In the high-similarity phase, local diversity

is high and regional diversity is low.


Cover of the journal pccp showing the simulated system with one li ion intercalated

Statistical Mechanics Modeling of Ecology and EvolutionPer Arne Rikvold, Florida State University, DMR 0802288

Education: Three undergraduate students, two graduate students, and one postdoc were supported in part by this grant.

International collaborations:1. The PI spent one month in the Summer of 2010 as a visiting Professor in the Department of Physics, University of Tokyo, Japan. 2. Prof. Gloria M. Buendía from Universidad Simón Bolívar in Venezuela visited the PI’s group for collaborations, 2008, ’09 and ‘10. 3. Collaborated on research projects with various groups at The University of Tokyo, Japan, and McGill University and Université de Montréal, Canada.

Outreach: The PI demonstrates some of his LEGO physics creations at the FSUPhysics Department’s 2009open house. For more on the LEGO project, see :http://www.physics.fsu.edu/users/rikvold/info/legostuff.html


Modeling of catalytic co oxidation per arne rikvold florida state university dmr 0802288

Modeling of Catalytic CO Oxidation Per Arne Rikvold, Florida State University, DMR 0802288

Oxidation of carbon monoxide (CO) to carbon dioxide (CO2) on a catalytic surface is an extemely important industrial chemical reaction. One of its most crucial applications is in automobile catalytic converters. In this collaboration with Profs. Gloria M. Buendía and Erik Machado from Universidad Simón Bolívar in Venezuela, the PI considered the effects of coadsorption of CO and atomic O on the rate of CO2 production. It was found that the coadsorption permits CO2 production even at very low CO partial pressures, and that a high probability of coadsorption changes the drop in the production rate that occurs for high CO pressures from abrupt (a discontinuous nonequilibrium phase transition to a CO-poisoned phase) to gradual. This effect enables the reaction to take place (albeit at a reduced rate), even at high CO pressures.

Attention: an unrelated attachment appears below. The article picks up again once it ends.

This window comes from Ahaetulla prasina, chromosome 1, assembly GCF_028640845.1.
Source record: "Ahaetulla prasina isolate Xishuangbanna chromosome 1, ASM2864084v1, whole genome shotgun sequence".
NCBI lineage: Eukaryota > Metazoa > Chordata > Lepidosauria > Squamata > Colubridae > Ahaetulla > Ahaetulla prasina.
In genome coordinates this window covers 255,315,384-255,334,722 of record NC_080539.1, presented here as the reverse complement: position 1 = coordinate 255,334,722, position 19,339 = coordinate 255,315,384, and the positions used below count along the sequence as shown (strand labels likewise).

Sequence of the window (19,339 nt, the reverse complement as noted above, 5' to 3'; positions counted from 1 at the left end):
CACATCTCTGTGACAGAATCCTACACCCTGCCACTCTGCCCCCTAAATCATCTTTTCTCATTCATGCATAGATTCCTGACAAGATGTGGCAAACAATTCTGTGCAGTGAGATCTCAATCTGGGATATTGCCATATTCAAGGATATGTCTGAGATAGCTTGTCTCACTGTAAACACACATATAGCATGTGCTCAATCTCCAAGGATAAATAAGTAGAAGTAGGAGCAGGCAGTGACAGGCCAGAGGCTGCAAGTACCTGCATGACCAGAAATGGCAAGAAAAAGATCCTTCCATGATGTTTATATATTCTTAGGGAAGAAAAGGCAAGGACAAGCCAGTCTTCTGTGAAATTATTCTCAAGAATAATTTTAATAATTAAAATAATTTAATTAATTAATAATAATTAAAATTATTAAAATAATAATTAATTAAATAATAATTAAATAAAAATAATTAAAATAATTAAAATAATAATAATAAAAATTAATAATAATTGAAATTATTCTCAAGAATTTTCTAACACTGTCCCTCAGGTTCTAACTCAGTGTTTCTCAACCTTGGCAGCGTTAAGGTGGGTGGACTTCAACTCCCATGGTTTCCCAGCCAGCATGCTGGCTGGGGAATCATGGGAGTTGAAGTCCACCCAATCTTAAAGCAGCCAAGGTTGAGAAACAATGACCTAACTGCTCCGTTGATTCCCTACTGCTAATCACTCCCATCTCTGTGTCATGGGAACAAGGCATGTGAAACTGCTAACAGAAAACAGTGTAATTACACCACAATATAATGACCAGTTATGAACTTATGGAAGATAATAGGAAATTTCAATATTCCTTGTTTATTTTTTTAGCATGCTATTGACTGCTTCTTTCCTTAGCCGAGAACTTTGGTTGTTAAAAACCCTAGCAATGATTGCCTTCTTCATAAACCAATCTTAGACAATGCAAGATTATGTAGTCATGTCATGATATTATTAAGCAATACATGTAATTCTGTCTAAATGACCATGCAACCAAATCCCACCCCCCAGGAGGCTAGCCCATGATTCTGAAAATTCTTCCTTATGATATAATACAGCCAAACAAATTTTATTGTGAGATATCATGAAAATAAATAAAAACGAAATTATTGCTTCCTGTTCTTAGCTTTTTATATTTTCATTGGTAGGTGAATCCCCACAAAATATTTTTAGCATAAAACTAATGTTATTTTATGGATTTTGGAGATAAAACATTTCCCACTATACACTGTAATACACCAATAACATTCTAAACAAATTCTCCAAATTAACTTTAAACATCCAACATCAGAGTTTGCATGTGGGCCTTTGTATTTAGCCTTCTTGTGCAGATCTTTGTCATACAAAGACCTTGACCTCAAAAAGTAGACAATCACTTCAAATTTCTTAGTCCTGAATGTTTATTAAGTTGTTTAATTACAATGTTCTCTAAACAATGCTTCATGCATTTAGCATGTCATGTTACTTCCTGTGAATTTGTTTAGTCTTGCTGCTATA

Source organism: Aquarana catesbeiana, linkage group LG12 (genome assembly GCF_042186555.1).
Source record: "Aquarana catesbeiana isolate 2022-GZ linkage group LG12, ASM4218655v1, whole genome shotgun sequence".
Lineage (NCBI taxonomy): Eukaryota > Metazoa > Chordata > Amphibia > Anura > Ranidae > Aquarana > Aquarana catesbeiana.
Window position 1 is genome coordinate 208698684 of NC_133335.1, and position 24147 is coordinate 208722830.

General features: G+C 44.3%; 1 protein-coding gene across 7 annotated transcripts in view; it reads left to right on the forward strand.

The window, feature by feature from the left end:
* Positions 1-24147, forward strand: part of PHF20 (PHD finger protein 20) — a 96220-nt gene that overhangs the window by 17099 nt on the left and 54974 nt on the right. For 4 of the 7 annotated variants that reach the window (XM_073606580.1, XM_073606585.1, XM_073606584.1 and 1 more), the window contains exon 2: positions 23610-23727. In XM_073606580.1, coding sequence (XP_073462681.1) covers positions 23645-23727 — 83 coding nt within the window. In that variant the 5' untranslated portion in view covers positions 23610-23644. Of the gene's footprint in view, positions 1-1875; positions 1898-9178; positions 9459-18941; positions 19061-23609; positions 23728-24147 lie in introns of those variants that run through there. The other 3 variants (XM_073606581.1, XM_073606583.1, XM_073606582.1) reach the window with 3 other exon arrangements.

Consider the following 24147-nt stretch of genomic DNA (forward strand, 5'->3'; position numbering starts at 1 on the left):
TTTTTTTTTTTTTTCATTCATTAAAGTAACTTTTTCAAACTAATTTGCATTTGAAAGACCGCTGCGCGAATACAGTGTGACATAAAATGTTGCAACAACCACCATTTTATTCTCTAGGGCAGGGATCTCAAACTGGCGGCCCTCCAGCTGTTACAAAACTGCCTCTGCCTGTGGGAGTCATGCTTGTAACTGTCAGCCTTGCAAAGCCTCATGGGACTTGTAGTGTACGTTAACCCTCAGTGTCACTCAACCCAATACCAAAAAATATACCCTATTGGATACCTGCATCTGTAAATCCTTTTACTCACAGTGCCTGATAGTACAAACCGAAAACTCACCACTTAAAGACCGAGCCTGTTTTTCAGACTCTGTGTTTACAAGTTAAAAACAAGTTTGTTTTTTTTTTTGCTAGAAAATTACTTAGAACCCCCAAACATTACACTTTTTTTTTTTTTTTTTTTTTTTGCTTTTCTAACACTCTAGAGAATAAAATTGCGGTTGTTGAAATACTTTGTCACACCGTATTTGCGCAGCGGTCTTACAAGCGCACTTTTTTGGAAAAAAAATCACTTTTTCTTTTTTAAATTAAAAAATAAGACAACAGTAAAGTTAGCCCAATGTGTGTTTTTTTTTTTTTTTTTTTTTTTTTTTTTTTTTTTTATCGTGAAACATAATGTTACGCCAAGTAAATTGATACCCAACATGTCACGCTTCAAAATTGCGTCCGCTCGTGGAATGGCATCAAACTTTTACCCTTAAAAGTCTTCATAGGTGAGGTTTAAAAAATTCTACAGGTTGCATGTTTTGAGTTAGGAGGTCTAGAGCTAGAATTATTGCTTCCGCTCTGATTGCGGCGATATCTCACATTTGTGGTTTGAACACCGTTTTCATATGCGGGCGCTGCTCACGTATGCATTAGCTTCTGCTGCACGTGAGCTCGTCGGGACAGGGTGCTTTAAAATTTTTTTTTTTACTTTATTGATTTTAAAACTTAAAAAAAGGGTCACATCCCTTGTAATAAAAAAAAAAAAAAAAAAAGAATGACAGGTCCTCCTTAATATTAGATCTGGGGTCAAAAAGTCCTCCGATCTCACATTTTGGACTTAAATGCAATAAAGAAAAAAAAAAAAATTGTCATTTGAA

Dependence of CO coverage (black), O

coverage (red), and CO2 production rate

(blue) on the CO partial pressure y. The

coverages and production rate are

significantly influenced by the coadsorption

of CO and O.

G.M. Buendía, E. Machado, P.A.

Rikvold, Journal of Chemical Physics131,

184704 (2009).


Modeling of catalytic co oxidation per arne rikvold florida state university dmr 08022881

Modeling of Catalytic CO Oxidation Per Arne Rikvold, Florida State University, DMR 0802288

Education: Three undergraduate students, two graduate students, and one postdoc were supported in part by this grant.

International collaborations:1. The PI spent one month in the Summer of 2010 as a visiting Professor in the Department of Physics, University of Tokyo, Japan. 2. Prof. Gloria M. Buendía from Universidad Simón Bolívar in Venezuela visited the PI’s group for collaborations, 2008, ’09 and ‘10. 3. Collaborated on research projects with various groups at The University of Tokyo, Japan, and McGill University and Université de Montréal, Canada.

Outreach: The PI demonstrates some of his LEGO physics creations at the FSUPhysics Department’s 2009open house. For more on the LEGO project, see :http://www.physics.fsu.edu/users/rikvold/info/legostuff.html